Advance Oxidation Processes (AOP) is an oxidation method consisting of highly reactive species used in the oxidative destruction of target pollutants. In water, AOP creates hydroxyl radicals, a powerful secondary oxidant. This secondary oxidant can cause the oxidation of most organic compounds until they are fully mineralized as carbon dioxide and water. The hydroxyl radical has a much higher oxidation potential than ozone or hydrogen peroxide. Ozone usually reacts at least one million times more quickly, leading to a lower contact time and footprint.
Most water purification plants worldwide use chlorine for disinfection. In recent research, however, it has been suggested that chlorine produces THMs, such as chloroform, when it mixes with organic molecules. Free radicals produced by THMs are highly carcinogenic (Díaz et al., 2011). According to the United States Council on Environmental Quality, chlorinated water users face a 93% increased risk of cancer than non-users (Yan et al., 2021). Therefore, many water purification facilities now disinfect water with O3.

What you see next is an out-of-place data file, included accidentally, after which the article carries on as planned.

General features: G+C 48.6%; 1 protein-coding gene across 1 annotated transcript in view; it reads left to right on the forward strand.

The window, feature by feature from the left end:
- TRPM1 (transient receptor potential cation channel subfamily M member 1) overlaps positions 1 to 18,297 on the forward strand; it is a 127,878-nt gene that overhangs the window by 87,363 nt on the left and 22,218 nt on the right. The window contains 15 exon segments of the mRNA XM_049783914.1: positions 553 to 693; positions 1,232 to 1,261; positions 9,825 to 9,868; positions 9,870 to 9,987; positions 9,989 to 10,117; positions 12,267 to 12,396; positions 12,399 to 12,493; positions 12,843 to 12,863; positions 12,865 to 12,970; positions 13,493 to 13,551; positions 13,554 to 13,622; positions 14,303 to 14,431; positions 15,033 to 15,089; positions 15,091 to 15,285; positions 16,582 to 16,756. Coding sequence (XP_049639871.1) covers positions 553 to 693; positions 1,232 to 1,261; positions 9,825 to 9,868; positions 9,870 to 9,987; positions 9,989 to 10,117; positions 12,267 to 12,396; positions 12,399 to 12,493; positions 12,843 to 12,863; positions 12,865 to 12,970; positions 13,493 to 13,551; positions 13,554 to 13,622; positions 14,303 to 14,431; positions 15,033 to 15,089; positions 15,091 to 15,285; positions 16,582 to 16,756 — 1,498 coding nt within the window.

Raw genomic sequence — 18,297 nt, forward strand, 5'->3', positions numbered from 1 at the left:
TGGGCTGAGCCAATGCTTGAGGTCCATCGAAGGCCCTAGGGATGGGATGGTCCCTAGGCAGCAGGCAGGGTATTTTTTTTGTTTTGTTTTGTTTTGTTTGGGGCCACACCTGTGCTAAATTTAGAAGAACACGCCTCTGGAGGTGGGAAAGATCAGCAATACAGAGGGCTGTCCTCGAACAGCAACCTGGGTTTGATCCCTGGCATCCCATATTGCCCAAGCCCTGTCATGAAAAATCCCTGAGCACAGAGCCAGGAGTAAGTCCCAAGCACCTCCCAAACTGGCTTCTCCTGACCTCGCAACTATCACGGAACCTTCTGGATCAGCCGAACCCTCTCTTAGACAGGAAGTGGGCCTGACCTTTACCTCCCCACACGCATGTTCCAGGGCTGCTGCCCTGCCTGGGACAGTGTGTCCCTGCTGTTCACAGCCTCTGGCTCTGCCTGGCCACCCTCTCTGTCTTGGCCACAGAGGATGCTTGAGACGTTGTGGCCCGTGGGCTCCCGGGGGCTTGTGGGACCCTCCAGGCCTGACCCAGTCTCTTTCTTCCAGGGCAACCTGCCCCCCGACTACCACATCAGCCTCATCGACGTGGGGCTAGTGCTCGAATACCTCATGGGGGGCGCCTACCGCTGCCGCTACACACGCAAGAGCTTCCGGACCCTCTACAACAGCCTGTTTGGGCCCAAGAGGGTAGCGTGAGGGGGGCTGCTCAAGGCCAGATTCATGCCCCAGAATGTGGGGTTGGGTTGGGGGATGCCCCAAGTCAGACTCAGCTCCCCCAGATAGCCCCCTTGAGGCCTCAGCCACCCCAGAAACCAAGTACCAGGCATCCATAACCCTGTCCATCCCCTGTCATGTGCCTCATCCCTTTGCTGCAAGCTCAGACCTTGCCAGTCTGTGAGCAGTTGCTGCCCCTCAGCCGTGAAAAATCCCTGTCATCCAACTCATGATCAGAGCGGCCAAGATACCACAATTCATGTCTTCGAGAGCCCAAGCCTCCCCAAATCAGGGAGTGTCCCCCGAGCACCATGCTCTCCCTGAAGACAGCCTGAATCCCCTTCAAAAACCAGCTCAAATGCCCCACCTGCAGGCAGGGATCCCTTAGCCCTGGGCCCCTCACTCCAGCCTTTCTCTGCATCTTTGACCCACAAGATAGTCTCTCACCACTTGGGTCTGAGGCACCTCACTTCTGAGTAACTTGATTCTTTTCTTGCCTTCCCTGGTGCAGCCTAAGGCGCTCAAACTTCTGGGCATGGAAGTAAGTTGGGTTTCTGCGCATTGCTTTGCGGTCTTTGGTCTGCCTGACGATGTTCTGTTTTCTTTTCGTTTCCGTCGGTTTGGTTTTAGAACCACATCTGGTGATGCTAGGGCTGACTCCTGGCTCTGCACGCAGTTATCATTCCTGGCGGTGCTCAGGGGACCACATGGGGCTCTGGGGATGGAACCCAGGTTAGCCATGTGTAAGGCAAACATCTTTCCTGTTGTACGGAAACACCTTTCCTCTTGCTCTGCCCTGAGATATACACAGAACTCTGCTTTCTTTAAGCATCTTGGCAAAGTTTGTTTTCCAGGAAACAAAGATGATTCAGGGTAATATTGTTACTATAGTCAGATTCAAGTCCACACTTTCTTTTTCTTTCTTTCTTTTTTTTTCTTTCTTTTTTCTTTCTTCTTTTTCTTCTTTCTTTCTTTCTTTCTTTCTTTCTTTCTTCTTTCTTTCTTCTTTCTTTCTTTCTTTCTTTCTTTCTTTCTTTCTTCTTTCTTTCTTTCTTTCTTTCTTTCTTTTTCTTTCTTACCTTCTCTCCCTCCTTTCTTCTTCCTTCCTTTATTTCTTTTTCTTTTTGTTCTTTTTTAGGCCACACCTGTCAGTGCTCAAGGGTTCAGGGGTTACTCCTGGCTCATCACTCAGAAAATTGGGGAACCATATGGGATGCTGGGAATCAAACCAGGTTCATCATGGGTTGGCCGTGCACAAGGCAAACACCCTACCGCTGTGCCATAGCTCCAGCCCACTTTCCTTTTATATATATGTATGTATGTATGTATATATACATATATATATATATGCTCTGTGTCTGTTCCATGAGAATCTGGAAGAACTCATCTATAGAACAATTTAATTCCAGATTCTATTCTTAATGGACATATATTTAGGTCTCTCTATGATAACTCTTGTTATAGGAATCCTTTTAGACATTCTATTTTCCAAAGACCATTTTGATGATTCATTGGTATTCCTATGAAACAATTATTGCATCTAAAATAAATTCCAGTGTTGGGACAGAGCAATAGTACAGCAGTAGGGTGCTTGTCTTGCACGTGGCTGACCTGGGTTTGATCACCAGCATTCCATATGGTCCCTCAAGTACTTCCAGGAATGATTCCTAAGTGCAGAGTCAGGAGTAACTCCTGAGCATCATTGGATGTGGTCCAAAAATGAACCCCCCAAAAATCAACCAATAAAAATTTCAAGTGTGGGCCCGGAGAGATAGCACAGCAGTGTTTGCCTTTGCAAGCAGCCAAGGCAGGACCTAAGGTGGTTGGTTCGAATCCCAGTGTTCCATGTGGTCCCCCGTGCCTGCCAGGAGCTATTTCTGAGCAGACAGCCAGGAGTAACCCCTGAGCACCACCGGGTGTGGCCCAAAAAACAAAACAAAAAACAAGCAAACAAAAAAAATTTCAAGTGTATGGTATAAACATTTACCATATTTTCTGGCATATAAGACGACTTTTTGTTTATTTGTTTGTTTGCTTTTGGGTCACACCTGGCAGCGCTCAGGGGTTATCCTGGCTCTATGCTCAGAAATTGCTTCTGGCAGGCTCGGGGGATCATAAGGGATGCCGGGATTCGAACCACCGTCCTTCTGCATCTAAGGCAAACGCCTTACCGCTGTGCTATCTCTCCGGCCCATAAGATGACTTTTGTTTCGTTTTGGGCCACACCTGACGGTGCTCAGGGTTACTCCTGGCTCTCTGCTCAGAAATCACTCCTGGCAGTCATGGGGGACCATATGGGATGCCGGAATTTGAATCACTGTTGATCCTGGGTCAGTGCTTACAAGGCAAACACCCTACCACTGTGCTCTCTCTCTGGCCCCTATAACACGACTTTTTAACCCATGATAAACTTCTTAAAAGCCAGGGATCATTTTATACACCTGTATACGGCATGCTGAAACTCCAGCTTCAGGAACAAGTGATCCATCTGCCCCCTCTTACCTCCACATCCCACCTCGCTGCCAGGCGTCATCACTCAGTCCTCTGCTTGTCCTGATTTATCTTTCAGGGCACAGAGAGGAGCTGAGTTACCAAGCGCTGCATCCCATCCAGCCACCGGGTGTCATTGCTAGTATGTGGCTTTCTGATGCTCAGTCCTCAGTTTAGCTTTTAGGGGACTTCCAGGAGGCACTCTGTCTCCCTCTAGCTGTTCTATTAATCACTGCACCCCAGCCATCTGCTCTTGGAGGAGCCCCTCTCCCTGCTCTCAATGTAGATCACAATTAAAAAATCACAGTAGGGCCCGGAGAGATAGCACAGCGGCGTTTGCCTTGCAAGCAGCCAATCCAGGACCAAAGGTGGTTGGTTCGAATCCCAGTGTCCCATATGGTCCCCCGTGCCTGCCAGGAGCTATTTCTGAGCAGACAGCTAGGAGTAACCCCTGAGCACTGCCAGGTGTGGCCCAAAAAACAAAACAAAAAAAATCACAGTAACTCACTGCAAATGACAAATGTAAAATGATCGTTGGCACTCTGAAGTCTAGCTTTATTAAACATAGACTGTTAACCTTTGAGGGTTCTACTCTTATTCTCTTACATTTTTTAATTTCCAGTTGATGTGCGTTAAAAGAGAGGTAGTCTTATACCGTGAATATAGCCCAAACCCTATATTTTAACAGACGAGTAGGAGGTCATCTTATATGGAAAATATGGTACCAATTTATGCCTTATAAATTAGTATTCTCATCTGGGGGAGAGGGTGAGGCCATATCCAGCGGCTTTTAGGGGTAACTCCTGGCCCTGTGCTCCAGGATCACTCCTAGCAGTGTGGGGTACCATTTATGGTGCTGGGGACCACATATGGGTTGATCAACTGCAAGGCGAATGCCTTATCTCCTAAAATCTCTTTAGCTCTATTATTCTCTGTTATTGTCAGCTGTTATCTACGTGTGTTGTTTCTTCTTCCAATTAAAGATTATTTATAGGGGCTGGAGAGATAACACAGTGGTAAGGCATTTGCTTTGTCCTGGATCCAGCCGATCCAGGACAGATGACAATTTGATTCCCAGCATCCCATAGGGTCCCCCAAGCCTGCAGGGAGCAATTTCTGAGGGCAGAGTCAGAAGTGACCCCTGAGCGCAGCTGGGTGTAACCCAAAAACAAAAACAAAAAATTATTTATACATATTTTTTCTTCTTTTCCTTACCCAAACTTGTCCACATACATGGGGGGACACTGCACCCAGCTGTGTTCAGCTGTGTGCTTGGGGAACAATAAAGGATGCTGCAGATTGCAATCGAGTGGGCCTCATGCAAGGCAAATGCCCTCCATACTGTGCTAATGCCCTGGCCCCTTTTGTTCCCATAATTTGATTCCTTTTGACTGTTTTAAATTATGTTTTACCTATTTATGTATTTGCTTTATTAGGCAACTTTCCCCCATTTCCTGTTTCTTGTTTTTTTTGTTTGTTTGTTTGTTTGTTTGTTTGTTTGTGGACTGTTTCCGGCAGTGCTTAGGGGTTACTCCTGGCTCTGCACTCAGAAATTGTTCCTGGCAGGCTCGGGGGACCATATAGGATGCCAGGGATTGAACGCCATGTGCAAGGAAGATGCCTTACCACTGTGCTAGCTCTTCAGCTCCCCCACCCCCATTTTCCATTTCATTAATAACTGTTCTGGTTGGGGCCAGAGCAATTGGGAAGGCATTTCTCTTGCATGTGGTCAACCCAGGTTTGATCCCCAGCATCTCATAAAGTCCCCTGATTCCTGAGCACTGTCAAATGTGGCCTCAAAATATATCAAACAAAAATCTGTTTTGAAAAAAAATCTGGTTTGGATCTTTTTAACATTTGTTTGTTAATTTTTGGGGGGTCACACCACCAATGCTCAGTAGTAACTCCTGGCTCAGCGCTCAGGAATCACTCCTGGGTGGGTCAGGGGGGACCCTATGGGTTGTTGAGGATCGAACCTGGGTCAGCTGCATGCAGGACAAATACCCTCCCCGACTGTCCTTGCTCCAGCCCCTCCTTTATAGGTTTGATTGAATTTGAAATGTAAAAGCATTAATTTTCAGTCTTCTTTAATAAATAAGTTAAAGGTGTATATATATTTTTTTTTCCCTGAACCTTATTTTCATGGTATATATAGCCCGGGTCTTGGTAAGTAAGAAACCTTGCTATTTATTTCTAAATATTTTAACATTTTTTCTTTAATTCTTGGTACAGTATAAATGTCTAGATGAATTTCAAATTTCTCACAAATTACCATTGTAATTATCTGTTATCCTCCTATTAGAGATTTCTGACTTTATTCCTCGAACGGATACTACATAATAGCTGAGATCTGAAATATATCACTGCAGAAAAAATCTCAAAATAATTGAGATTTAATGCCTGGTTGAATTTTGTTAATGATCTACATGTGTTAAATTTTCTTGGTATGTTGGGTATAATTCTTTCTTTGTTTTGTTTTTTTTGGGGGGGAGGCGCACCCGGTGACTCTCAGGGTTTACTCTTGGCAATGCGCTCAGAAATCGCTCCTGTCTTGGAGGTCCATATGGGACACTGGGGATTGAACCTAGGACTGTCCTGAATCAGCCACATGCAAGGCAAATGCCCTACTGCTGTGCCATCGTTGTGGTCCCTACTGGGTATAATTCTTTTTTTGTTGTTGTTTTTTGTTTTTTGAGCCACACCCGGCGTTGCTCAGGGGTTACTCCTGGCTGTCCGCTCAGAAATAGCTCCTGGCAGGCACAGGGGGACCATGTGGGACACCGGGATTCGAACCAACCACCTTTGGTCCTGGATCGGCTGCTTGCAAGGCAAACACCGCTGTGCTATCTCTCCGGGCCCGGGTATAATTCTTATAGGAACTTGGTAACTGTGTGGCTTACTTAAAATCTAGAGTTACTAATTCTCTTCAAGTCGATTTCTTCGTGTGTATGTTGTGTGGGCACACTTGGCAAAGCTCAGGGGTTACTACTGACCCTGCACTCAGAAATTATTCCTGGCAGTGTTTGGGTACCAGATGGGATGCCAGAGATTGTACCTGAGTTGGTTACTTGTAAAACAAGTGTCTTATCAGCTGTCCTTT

Benefits of AOP For Water Treatment:
- It can kill viruses and microorganisms in just a few seconds due to its high oxidizing strength and quick response time.
- After disinfection, this procedure adds oxygen to the water.
- There is no need for additional chemicals.
- It has no odor or flavor.
- It is pretty effective in eliminating germs.
- It can kill bacteria, molds, organic substances, and other contaminants in water.
- O3 is swiftly converted into oxygen and disappears after use.
- It can reduce COD with low operational costs.
Despite its highly reactive properties, ozone is a gas with limited solubility in water. Due to this complexity, ozone reactions in the aqueous system are highly complicated, involving gas-liquid mass transfer, self-decomposition, and reactions with dissolved and suspended organic and inorganic constituents. Ozone’s high redox potential allows it to oxidize numerous compounds, including iron, manganese, nitrate, sulfides, and bromide.
In many cases, ozone oxidation reactions are characterized by the transfer of oxygen from the ozone to the reactant. In water, ozone primarily reacts with:
O3 + HO− → HO2− + O2 (reaction between O3 and a hydroxyl ion leads to the formation of H2O2 (in charged form))
O3 + HO2− → HO2· + O3−· (a second O3 molecule reacts with the HO2− to produce the ozonide radical)
O3−· + H+ → HO3· (this radical gives to ·OH upon protonation)
HO3· → ·OH + O2
Some of the applications in wastewater
- Removal of Aromatic Compounds From Wastewater
- Removal of Dyes From Wastewater
- Removal of Pharmaceutical Compounds
- Removal of Pesticides
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